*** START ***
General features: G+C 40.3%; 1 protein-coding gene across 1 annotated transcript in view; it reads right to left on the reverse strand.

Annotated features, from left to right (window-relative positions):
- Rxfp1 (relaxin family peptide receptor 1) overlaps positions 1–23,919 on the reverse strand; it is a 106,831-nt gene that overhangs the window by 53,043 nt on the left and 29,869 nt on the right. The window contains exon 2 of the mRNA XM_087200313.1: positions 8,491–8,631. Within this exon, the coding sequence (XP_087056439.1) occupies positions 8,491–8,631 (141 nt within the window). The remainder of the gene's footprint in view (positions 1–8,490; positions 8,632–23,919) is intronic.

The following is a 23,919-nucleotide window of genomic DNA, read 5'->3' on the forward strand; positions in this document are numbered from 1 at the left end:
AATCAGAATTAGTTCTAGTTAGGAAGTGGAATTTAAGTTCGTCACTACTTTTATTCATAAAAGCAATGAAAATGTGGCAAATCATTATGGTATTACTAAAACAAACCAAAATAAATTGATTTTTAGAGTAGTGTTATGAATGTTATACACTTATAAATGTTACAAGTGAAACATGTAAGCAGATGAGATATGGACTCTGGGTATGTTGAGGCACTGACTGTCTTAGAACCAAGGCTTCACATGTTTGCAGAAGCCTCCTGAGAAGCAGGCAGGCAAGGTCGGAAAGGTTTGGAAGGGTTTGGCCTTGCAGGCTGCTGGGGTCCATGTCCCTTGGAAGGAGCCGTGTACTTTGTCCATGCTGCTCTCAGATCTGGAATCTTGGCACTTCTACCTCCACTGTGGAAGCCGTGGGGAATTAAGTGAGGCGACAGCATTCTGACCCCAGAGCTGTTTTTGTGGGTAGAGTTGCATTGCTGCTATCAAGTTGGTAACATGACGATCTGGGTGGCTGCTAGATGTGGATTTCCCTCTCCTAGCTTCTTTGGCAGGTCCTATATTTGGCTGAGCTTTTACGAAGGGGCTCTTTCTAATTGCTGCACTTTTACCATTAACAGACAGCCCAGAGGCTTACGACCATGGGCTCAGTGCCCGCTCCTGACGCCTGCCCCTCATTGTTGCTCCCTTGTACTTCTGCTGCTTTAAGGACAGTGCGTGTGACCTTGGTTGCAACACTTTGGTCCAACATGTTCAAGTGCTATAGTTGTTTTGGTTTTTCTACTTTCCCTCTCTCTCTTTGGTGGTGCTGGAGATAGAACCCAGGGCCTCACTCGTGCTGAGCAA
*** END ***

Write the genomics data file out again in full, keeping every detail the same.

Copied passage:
General features: G+C 40.3%; 1 protein-coding gene across 1 annotated transcript in view; it reads right to left on the reverse strand.

Annotated features, from left to right (window-relative positions):
- Rxfp1 (relaxin family peptide receptor 1) overlaps positions 1–23,919 on the reverse strand; it is a 106,831-nt gene that overhangs the window by 53,043 nt on the left and 29,869 nt on the right. The window contains exon 2 of the mRNA XM_087200313.1: positions 8,491–8,631. Within this exon, the coding sequence (XP_087056439.1) occupies positions 8,491–8,631 (141 nt within the window). The remainder of the gene's footprint in view (positions 1–8,490; positions 8,632–23,919) is intronic.

The following is a 23,919-nucleotide window of genomic DNA, read 5'->3' on the forward strand; positions in this document are numbered from 1 at the left end:
AATCAGAATTAGTTCTAGTTAGGAAGTGGAATTTAAGTTCGTCACTACTTTTATTCATAAAAGCAATGAAAATGTGGCAAATCATTATGGTATTACTAAAACAAACCAAAATAAATTGATTTTTAGAGTAGTGTTATGAATGTTATACACTTATAAATGTTACAAGTGAAACATGTAAGCAGATGAGATATGGACTCTGGGTATGTTGAGGCACTGACTGTCTTAGAACCAAGGCTTCACATGTTTGCAGAAGCCTCCTGAGAAGCAGGCAGGCAAGGTCGGAAAGGTTTGGAAGGGTTTGGCCTTGCAGGCTGCTGGGGTCCATGTCCCTTGGAAGGAGCCGTGTACTTTGTCCATGCTGCTCTCAGATCTGGAATCTTGGCACTTCTACCTCCACTGTGGAAGCCGTGGGGAATTAAGTGAGGCGACAGCATTCTGACCCCAGAGCTGTTTTTGTGGGTAGAGTTGCATTGCTGCTATCAAGTTGGTAACATGACGATCTGGGTGGCTGCTAGATGTGGATTTCCCTCTCCTAGCTTCTTTGGCAGGTCCTATATTTGGCTGAGCTTTTACGAAGGGGCTCTTTCTAATTGCTGCACTTTTACCATTAACAGACAGCCCAGAGGCTTACGACCATGGGCTCAGTGCCCGCTCCTGACGCCTGCCCCTCATTGTTGCTCCCTTGTACTTCTGCTGCTTTAAGGACAGTGCGTGTGACCTTGGTTGCAACACTTTGGTCCAACATGTTCAAGTGCTATAGTTGTTTTGGTTTTTCTACTTTCCCTCTCTCTCTTTGGTGGTGCTGGAGATAGAACCCAGGGCCTCACTCGTGCTGAGCAA